X-Men Apocalypse is a pretty good film for sure, but there is constantly a hell of a lot happening, so don’t turn your back for a second. Thankfully due to their resets, the X-men movie universe doesn’t suffer from the entire weight of, say, the other Marvel Avengers films, in which the viewer has an obligation to see every film across multiple franchises to get the full story. Here at least one only has to watch the ‘X-men’ series, and the Wolverine and Deadpool films are merely garnishes.

Score: ****

X-Men Apocalypse Bluray Menu Screen


Format: This Australian bluray (steelbook) release of X-Men Apocalypse runs for approximately 143 minutes and is presented in an immaculate 2.40:1 aspect ratio with an amazing DTS-HD Master Audio 7.1 Master Audio.

Score: *****

Extras: A nice bunch of extras on this disc:

Deleted and Extended Scenes with Optional Introductions by Bryan Singer. There is a great tribute to John Hughes films in the scene titled ‘The Safety Dance’, these can be watched either with or without introductions by Singer.

Gag Reel is what it says it is, not the greatest of its type but certainly has a couple of funny moments. It’s not an all-day guffaw fest though!

Wrap Party Video is a series of behind the scenes clips put together to music. The title would suggest it was shown at the wrap party. 

X-men Apocalypse Unearthed is a series of 6 mini features which go together to make a complete ‘making of’. I don’t know why this had to be made into 6 smaller features when it could have been one total one, that’s not to say they aren’t interesting though! I have to say one of the greatest things I’ve ever seen is Bryan Singer face timing Patrick Stewart so he could watch James McAvoy get his head shaved so he could be a ‘proper’ Professor X. Is that meta or surreal? I can never tell.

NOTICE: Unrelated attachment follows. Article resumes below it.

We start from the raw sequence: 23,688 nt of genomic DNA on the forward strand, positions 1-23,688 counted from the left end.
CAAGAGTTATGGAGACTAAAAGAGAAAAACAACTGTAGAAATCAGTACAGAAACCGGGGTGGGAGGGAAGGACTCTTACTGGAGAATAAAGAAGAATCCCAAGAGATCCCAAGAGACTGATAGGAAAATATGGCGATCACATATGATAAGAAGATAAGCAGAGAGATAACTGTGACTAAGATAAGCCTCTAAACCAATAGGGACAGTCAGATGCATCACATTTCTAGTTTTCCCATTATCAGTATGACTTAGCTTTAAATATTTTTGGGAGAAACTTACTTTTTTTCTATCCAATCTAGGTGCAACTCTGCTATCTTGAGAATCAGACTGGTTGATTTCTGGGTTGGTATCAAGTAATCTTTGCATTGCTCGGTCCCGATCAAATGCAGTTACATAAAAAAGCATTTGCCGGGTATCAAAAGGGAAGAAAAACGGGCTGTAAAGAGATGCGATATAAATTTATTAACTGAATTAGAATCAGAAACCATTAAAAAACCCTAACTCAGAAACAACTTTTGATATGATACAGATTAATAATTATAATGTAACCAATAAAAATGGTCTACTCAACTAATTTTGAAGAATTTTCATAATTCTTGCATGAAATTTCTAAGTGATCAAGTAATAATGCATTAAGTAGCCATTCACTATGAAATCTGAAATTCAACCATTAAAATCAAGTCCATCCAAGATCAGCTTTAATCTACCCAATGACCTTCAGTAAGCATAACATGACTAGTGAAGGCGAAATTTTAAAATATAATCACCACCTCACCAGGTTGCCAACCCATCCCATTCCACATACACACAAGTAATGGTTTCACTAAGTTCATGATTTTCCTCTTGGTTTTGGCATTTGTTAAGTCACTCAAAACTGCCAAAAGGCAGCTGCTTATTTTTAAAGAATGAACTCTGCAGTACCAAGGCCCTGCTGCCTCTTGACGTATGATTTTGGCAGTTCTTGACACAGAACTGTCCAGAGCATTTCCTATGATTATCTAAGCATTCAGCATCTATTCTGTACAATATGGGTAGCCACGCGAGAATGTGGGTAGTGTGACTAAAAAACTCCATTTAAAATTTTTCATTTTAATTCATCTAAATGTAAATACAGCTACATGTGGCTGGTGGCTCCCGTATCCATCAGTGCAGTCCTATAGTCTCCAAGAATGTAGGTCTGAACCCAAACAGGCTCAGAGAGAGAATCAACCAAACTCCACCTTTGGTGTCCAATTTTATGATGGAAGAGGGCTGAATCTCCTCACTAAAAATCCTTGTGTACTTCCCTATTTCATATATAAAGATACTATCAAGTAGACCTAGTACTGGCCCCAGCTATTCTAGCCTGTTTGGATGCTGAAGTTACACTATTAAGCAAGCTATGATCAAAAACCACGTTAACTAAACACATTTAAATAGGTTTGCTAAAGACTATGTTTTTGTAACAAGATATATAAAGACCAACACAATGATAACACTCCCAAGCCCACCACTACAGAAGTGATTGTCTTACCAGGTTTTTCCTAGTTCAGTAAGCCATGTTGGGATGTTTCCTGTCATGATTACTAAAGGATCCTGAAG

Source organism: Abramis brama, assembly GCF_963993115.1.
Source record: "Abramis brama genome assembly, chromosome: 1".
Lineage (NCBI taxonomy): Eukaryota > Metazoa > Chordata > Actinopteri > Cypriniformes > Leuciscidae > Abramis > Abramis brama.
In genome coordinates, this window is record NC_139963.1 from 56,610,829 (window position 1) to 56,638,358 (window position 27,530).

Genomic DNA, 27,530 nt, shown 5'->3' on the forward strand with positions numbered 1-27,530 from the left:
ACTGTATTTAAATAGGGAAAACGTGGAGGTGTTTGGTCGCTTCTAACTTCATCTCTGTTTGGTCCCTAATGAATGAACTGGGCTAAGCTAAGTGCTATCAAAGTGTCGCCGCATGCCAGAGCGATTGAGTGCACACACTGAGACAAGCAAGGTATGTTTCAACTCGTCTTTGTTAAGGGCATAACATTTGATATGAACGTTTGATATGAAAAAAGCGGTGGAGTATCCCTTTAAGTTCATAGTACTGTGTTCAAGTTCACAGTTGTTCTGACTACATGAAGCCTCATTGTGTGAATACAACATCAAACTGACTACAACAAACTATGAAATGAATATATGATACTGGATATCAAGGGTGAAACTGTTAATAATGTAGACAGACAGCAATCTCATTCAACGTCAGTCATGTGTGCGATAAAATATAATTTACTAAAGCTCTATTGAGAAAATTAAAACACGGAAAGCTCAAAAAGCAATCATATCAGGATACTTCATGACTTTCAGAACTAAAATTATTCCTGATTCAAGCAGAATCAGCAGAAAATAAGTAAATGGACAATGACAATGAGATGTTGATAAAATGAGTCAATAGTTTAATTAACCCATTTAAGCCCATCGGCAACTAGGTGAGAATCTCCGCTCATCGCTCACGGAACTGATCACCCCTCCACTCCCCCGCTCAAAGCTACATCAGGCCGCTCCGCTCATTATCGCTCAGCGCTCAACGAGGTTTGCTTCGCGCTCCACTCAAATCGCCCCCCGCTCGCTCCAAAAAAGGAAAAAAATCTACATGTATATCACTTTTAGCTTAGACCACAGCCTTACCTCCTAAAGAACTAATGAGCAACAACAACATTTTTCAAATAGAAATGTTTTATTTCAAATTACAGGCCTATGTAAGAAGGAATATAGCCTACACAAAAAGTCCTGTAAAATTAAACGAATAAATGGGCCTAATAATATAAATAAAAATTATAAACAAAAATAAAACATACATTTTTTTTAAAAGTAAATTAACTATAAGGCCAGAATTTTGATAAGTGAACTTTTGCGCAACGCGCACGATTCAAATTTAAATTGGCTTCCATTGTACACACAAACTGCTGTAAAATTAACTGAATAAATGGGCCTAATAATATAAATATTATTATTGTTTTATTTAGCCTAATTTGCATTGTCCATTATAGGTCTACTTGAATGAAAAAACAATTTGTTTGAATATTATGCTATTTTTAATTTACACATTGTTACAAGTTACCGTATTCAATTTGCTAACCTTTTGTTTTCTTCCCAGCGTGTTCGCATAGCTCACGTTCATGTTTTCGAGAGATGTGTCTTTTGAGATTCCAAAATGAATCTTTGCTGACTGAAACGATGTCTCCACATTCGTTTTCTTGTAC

Audio Commentary by Bryan Singer and Screenwriter Simon Kinberg is pretty good, but they get caught up in watching the film and there are a few breaks in the commentary.

Photo Galleries are something I normally hate if it’s just movie stills, but this is an amazing series of pre-production paintings and on-set photographs, so i’ll belay my normal complaints.

There are also a bunch of trailers of the film.

Easter Egg is just a hidden bit that could have been stuck in the gag reel that goes for about 5 seconds. Yawn.

This bluray edition also came with a digital download of the film.

Score: ****1/2

WISIA: Being an old comic fan means I love watching comic movies, over and over again, this won’t be any different.

Arcade (1993) Review

One from the to watch pile…
Arcade (1993)

The cover of 88 Films Arcade


Film: The 90s were a pretty dire time for this horror fan, and as an 80s horror fan, that may have been partially my fault. It the 80s we had become accustomed to every film becoming a franchise: Freddy, Jason, Michael…. even Full Moon Pictures, who produced this film Arcade, had their franchises with the Puppet Master and Subspecies films. By the time the 90s hit, horror was just potential series starting and failing; I’m looking at you, Brainscan and Doctor Giggles.

Those few early years of the 90s just were terrible, and even Fangoria knew that there was something gumming up horror’s plumbing as some of the articles, and covers of this period included mainstream films like Jurassic Park and Batman Returns!

Thankfully due to fresh blood like The Blair Witch Project (not a film I like but I appreciate what it did for the genre) and revamped old blood like Wes Craven’s with his successfully, cynical and self-aware Scream films, horror survived and didn’t go the way of the western or the musical, a topic discussed occasionally at the time.

Arcade is one of the not so successful attempts at franchise creation, but it does stand out as having, for its day, some pretty incredible computer effects not done by a big Hollywood company like ILM.

Arcade: Megan Ward and Peter Billingsley


Onto the story: Alex (Megan Ward) has had a rough year. First her mother committed suicide, and then her Dad, well, he should be committed. To make matters worse, her friends are a bunch of 90210-styled buttholes (amongst them, Seth Green, who still looks exactly the same as he does now). 

Dante’s Inferno is a club/ video game arcade that they hang out in, and some of them are quite excited to try a brand new virtual reality game called ‘Arcade’ which is introduced to them by a video game executive from Vertigo Tronics called Difford (John De Lancie), but there is something not quite right about the game.